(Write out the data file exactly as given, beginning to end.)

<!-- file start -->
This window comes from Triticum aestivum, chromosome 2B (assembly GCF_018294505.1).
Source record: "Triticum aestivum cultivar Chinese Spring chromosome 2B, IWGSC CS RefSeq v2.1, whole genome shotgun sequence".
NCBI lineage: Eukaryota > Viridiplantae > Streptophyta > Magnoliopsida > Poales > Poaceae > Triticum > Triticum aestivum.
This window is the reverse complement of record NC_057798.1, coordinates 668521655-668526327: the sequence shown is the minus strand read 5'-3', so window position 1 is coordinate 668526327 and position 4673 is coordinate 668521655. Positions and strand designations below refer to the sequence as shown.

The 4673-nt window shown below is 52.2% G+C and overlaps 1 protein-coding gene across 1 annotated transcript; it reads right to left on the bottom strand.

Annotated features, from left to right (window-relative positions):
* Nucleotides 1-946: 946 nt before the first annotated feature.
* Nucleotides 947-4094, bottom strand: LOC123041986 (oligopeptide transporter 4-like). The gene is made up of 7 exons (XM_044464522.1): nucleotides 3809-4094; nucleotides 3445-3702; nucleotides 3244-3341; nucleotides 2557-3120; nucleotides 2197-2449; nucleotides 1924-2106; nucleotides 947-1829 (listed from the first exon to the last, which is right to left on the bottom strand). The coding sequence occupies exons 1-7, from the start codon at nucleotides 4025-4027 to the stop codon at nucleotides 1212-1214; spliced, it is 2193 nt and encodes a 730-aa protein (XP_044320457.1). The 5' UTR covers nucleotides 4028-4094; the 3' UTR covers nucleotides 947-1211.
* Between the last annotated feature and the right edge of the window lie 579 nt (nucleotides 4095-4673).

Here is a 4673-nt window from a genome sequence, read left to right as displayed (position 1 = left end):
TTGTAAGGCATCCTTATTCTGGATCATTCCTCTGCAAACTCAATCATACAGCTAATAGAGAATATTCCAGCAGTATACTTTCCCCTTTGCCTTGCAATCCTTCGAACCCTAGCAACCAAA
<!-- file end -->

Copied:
This window comes from Triticum aestivum, chromosome 2B (assembly GCF_018294505.1).
Source record: "Triticum aestivum cultivar Chinese Spring chromosome 2B, IWGSC CS RefSeq v2.1, whole genome shotgun sequence".
NCBI lineage: Eukaryota > Viridiplantae > Streptophyta > Magnoliopsida > Poales > Poaceae > Triticum > Triticum aestivum.
This window is the reverse complement of record NC_057798.1, coordinates 668521655-668526327: the sequence shown is the minus strand read 5'-3', so window position 1 is coordinate 668526327 and position 4673 is coordinate 668521655. Positions and strand designations below refer to the sequence as shown.

The 4673-nt window shown below is 52.2% G+C and overlaps 1 protein-coding gene across 1 annotated transcript; it reads right to left on the bottom strand.

Annotated features, from left to right (window-relative positions):
* Nucleotides 1-946: 946 nt before the first annotated feature.
* Nucleotides 947-4094, bottom strand: LOC123041986 (oligopeptide transporter 4-like). The gene is made up of 7 exons (XM_044464522.1): nucleotides 3809-4094; nucleotides 3445-3702; nucleotides 3244-3341; nucleotides 2557-3120; nucleotides 2197-2449; nucleotides 1924-2106; nucleotides 947-1829 (listed from the first exon to the last, which is right to left on the bottom strand). The coding sequence occupies exons 1-7, from the start codon at nucleotides 4025-4027 to the stop codon at nucleotides 1212-1214; spliced, it is 2193 nt and encodes a 730-aa protein (XP_044320457.1). The 5' UTR covers nucleotides 4028-4094; the 3' UTR covers nucleotides 947-1211.
* Between the last annotated feature and the right edge of the window lie 579 nt (nucleotides 4095-4673).

Here is a 4673-nt window from a genome sequence, read left to right as displayed (position 1 = left end):
TTGTAAGGCATCCTTATTCTGGATCATTCCTCTGCAAACTCAATCATACAGCTAATAGAGAATATTCCAGCAGTATACTTTCCCCTTTGCCTTGCAATCCTTCGAACCCTAGCAACCAAA